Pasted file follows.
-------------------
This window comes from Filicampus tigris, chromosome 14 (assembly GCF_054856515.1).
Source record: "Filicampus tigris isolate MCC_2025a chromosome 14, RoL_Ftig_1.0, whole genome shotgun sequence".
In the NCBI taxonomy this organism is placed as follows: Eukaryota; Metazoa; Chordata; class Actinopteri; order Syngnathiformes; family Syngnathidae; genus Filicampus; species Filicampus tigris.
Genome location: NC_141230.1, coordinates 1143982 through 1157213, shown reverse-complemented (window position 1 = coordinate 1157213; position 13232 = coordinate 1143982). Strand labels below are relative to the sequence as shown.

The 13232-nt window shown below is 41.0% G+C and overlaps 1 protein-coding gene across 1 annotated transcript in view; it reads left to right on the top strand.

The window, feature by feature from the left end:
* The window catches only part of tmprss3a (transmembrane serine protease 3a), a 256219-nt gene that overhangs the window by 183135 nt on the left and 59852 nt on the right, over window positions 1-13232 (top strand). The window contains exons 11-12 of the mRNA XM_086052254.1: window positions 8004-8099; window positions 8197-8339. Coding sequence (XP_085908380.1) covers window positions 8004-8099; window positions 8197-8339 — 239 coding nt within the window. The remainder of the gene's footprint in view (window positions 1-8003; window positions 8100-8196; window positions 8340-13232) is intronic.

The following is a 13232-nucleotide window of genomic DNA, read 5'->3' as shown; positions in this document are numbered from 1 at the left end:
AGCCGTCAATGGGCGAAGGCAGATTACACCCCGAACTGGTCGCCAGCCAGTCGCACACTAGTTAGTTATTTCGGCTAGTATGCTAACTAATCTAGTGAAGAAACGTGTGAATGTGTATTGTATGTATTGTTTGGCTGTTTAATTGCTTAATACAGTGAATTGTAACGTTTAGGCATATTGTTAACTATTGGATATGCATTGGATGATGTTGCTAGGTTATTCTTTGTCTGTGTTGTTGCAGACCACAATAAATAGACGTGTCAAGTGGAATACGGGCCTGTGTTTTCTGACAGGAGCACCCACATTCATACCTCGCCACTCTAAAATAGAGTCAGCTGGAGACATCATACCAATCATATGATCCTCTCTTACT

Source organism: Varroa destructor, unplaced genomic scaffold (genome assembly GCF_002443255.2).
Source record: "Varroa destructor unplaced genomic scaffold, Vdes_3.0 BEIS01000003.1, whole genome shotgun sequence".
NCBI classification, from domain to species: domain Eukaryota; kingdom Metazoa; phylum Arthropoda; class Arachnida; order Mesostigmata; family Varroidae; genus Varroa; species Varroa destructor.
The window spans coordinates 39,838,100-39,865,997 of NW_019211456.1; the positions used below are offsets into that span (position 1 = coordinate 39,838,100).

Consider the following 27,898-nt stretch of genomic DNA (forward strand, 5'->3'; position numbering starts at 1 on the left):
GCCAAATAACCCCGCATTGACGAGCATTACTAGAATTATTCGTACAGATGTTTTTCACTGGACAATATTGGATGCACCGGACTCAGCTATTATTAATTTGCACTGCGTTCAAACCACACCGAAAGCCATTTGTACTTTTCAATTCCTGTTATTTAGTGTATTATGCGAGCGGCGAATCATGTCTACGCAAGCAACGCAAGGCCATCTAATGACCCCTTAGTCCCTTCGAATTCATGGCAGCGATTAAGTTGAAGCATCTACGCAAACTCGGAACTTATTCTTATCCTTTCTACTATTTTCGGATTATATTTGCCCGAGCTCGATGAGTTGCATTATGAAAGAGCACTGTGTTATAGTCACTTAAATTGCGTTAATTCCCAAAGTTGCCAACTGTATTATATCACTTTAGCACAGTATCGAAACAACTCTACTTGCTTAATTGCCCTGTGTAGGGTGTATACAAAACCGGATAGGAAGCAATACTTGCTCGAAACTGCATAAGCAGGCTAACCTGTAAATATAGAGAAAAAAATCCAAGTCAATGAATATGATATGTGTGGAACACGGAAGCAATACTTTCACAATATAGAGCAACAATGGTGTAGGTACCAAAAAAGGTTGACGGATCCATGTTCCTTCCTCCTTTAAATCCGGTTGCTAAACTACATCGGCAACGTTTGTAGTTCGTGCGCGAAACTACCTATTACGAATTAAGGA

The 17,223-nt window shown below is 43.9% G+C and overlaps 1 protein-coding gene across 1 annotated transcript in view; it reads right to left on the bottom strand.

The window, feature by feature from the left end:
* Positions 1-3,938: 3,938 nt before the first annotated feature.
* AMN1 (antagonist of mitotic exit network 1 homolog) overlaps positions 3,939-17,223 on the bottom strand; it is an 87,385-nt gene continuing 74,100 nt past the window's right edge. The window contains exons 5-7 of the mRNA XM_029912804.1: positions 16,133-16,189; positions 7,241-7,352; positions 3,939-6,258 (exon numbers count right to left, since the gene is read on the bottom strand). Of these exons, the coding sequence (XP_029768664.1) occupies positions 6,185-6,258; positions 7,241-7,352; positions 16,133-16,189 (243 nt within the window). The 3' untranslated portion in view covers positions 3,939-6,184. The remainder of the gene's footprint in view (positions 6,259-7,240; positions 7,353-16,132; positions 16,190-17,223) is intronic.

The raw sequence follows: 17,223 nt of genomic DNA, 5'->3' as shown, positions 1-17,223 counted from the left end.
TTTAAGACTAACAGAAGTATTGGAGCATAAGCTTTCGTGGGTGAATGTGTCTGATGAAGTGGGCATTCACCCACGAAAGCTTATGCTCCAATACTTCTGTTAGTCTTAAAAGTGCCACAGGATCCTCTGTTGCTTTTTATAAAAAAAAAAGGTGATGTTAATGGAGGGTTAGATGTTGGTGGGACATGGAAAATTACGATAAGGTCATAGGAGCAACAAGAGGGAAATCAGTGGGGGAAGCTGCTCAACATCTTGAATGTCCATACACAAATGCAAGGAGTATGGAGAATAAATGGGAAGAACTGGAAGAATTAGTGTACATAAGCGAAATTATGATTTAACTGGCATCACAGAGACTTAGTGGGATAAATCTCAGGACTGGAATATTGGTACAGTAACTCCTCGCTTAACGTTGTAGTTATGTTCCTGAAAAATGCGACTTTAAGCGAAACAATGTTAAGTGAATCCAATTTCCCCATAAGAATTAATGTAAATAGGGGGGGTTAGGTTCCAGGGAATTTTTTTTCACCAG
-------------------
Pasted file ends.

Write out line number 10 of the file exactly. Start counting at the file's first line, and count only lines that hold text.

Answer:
Source organism: Varroa destructor, unplaced genomic scaffold (genome assembly GCF_002443255.2).